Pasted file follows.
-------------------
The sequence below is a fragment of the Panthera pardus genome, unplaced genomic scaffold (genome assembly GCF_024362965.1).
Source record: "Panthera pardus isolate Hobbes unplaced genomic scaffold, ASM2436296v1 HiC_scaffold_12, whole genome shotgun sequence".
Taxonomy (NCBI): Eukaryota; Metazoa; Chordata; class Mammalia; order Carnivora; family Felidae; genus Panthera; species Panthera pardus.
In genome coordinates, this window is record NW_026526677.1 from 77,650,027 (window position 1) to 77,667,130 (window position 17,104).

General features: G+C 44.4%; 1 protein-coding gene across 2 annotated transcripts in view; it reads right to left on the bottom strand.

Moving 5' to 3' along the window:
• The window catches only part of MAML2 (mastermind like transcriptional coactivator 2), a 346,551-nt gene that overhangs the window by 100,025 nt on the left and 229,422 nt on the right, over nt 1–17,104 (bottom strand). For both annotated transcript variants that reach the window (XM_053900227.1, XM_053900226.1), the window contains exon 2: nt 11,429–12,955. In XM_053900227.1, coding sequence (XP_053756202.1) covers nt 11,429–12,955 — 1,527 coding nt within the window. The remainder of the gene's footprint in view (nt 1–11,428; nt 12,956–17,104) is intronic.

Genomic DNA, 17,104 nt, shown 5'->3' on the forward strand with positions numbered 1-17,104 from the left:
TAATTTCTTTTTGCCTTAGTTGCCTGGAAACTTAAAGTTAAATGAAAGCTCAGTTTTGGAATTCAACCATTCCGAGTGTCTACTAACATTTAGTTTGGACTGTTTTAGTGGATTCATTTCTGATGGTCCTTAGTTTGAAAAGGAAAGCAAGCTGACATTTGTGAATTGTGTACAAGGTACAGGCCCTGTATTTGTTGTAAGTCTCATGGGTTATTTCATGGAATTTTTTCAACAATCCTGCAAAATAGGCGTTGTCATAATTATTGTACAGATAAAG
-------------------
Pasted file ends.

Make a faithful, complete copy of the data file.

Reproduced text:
The sequence below is a fragment of the Panthera pardus genome, unplaced genomic scaffold (genome assembly GCF_024362965.1).
Source record: "Panthera pardus isolate Hobbes unplaced genomic scaffold, ASM2436296v1 HiC_scaffold_12, whole genome shotgun sequence".
Taxonomy (NCBI): Eukaryota; Metazoa; Chordata; class Mammalia; order Carnivora; family Felidae; genus Panthera; species Panthera pardus.
In genome coordinates, this window is record NW_026526677.1 from 77,650,027 (window position 1) to 77,667,130 (window position 17,104).

General features: G+C 44.4%; 1 protein-coding gene across 2 annotated transcripts in view; it reads right to left on the bottom strand.

Moving 5' to 3' along the window:
• The window catches only part of MAML2 (mastermind like transcriptional coactivator 2), a 346,551-nt gene that overhangs the window by 100,025 nt on the left and 229,422 nt on the right, over nt 1–17,104 (bottom strand). For both annotated transcript variants that reach the window (XM_053900227.1, XM_053900226.1), the window contains exon 2: nt 11,429–12,955. In XM_053900227.1, coding sequence (XP_053756202.1) covers nt 11,429–12,955 — 1,527 coding nt within the window. The remainder of the gene's footprint in view (nt 1–11,428; nt 12,956–17,104) is intronic.

Genomic DNA, 17,104 nt, shown 5'->3' on the forward strand with positions numbered 1-17,104 from the left:
TAATTTCTTTTTGCCTTAGTTGCCTGGAAACTTAAAGTTAAATGAAAGCTCAGTTTTGGAATTCAACCATTCCGAGTGTCTACTAACATTTAGTTTGGACTGTTTTAGTGGATTCATTTCTGATGGTCCTTAGTTTGAAAAGGAAAGCAAGCTGACATTTGTGAATTGTGTACAAGGTACAGGCCCTGTATTTGTTGTAAGTCTCATGGGTTATTTCATGGAATTTTTTCAACAATCCTGCAAAATAGGCGTTGTCATAATTATTGTACAGATAAAG